So this is the theory. HTTP GET round trip latency removed, improved bandwidth saturation, better cache reuse. Assuming the server knows what to send.
So how do we teach our servers about that?
The context aware static file server
The bad news: there is no specified configuration format for telling your server what to push when a specific file is requested. The Nginx team at least came up empty handed when asked about it. So we are on our own for now. However many of us are running some sort of server that we have fine grained control over. Frameworks like express certainly make modifications like these easier.
So let’s look at some strategies for making your static web server context aware. There are a few I can think of that could be used to seed a web server with enough contextual knowledge to start leveraging SPDY PUSH.
Referrer header mapping
Imagine that your server uses the refer
rer to record the relations between files over time. HTML → CSS → Image and so forth. Gradually the server can build up a relation graph and thus predict a set of other assets likely to be requested next when seeing a GET request for an HTML file. The downside here is that this functionality may take some time to warm up, and while it does, your visitors will be paying the price of multiple request latencies.
HAR file mapping
You might be able to build a server that knows how to interpret HAR files. These files are basically what you are looking at when using your favorite browser developer tools network tab. So you might be able to set up some preproduction step that automates a headless webkit to scrape all your pages and export a series of HAR files, which the server can use to reconstruct a dependency graph of your files.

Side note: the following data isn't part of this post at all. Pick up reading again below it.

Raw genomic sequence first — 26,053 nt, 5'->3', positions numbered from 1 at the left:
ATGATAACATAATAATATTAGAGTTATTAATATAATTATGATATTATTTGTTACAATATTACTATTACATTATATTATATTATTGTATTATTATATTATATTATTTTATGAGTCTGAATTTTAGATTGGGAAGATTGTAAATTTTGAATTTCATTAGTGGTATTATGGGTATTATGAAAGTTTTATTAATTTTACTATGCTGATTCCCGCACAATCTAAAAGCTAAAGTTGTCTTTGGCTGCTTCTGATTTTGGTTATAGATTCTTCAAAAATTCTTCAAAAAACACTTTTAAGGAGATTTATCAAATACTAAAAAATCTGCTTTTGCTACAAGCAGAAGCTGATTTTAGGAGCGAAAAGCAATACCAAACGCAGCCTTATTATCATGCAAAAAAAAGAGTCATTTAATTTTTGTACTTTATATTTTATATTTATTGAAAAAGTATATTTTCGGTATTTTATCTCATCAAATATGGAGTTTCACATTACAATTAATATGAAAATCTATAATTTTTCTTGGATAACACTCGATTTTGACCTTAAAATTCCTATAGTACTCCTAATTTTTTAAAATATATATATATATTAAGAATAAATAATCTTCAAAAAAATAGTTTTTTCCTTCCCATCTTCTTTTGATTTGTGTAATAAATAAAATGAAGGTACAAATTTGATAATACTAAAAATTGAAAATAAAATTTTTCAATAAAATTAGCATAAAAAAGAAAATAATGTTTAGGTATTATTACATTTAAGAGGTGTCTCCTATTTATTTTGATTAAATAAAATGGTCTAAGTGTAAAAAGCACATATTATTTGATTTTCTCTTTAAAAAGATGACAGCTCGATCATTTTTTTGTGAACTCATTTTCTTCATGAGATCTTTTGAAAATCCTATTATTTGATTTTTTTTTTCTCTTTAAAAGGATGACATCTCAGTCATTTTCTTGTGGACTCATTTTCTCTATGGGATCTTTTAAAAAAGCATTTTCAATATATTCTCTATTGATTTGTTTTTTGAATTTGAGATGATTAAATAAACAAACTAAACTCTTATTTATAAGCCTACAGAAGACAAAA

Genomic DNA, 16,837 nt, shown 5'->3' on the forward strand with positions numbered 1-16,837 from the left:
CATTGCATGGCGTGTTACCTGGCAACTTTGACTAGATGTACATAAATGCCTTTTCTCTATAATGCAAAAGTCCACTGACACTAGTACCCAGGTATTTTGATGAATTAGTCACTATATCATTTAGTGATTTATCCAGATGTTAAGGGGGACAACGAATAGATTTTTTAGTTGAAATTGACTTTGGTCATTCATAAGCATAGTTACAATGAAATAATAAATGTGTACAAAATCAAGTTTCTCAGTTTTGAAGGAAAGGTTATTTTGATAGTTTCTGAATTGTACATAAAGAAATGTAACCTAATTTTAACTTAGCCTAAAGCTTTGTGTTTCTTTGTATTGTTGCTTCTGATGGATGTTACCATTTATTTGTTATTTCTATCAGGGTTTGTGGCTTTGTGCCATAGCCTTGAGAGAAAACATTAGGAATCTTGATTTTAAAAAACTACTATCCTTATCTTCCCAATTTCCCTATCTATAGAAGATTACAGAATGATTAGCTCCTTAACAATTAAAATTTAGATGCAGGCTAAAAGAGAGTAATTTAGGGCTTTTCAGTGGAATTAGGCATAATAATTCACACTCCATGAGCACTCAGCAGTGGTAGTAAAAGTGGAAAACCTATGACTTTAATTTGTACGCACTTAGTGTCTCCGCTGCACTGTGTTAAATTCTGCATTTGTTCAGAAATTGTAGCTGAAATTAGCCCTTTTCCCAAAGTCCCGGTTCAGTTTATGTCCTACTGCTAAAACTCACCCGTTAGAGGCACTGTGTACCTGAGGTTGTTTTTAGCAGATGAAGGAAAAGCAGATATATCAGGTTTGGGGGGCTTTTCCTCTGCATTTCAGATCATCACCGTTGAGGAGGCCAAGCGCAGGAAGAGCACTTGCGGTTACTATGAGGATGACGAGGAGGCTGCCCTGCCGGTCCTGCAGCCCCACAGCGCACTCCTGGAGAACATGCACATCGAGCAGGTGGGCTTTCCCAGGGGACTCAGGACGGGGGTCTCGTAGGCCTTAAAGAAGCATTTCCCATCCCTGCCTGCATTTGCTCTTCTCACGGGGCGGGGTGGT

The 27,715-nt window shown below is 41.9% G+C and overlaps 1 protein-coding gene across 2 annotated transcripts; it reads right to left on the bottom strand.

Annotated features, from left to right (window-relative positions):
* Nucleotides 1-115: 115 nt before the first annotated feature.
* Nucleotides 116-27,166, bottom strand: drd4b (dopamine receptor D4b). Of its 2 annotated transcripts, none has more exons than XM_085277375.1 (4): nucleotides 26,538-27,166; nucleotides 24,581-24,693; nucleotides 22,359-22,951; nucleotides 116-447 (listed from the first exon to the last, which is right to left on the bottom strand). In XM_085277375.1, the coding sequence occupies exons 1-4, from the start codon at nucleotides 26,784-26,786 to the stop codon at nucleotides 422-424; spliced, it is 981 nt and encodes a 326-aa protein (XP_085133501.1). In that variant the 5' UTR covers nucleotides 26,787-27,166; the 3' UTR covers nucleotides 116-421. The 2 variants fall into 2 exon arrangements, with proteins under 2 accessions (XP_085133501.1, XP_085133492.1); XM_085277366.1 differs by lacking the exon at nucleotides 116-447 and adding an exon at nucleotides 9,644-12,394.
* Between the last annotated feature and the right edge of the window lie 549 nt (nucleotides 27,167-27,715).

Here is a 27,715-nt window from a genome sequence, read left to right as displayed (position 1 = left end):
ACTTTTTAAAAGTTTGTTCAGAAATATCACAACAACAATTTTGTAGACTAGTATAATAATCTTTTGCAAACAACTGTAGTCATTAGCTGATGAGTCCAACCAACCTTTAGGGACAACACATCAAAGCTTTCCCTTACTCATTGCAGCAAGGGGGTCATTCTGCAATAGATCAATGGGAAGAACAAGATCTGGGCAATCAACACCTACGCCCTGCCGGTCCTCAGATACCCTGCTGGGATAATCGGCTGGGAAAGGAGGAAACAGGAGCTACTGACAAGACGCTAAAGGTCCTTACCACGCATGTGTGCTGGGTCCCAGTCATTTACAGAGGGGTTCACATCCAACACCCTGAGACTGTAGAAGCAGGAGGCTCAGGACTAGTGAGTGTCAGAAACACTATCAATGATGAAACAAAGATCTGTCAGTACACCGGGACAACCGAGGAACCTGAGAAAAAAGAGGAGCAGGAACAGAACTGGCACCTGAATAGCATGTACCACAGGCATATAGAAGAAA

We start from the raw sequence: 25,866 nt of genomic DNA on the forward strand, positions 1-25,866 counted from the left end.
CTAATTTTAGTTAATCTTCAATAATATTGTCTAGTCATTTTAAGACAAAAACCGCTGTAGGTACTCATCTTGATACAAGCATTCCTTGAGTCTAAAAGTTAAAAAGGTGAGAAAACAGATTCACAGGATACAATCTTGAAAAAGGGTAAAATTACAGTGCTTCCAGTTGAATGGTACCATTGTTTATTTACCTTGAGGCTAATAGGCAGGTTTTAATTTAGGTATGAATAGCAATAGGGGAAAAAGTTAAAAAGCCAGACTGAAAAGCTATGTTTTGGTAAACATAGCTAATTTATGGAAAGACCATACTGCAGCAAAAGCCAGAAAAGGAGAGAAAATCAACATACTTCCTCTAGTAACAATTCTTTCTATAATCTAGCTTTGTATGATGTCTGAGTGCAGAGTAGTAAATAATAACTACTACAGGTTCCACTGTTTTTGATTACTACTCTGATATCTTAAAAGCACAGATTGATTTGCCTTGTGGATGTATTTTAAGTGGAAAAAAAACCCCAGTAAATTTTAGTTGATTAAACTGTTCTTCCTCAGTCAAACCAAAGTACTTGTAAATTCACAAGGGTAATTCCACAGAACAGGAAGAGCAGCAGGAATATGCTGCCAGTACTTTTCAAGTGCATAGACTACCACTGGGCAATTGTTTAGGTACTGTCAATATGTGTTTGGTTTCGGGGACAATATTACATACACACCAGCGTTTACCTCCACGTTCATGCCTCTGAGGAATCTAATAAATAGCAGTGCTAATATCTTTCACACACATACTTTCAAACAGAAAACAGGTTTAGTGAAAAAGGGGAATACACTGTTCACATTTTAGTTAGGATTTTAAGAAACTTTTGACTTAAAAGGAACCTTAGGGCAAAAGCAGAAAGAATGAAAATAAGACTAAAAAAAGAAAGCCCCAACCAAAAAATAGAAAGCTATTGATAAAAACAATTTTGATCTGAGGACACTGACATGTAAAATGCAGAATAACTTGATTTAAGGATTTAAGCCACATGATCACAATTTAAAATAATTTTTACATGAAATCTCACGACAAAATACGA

This one is my favorite, and where I get to pitch one of my personal projects. Assetgraph can be used to statically analyze your web assets and create a graph model that contains all files and relations between them. Think of it as a browser that scrapes your entire site, except it only ever visits every resource once and can run directly on your file system. Having your static file server traverse the entire dependency graph on startup would seed it with all the contextual knowledge it needs for SPDY PUSH.
Making it happen
So I wanted to take a look at what is possible with the technology we have now, and see if we can get to the point where performance measurements and comparisons with existing solutions are actually possible. Needless to say, SPDY or HTTP2 aren’t mainstream yet, but it’s nice to be prepared.
I started out with the idea of using Assetgraph for all the graph knowledge. I have been a maintainer of the project for a few years, so this is my go to tool for anything web. From there I needed a server that could hook into this graph instance. I know a bit of node.js, so I found a wonderful module by Fedor Indutny called node-spdy. As luck would have it, node-spdy is compatible with express, which I have touched a few times before.
So after a few hours of hacking I came up with expush. A small proof of concept static file server that will search for html-files in the web root and auto discover any outgoing dependencies recursively, creating a dependency graph which the file server will look at before it falls back to serving files from the file system. Whenever an HTML-page is requested, the entire dependency sub graph from it is traversed and a PUSH request is initiated for each asset.
These are early days. It’s quite buggy and has no finish at all, but it’s enough to prove that this can be done. There are all sorts of bugs, like errors being thrown when reloading a page before the keep-alive dies and Chrome not actually supporting ETag cache header response properly, so every asset is pushed over the wire in its entirety. I do think that this experiment should be enough to do some initial speed tests and comparisons with various other web performance optimization setups.
As has hopefully been established by this post, latency is a big killer. If you’re not convinced you should watch Paul Irish’s Fluent 2014 keynote. I hope SPDY push can make a serious contribution to speeding up the web by eliminating a lot of latency issues.
I’d love to show you some numbers right now, but alas, I am not a benchmark expert. So if you are one, or know one, please poke me and lets see if we can get some numbers and science this thing up!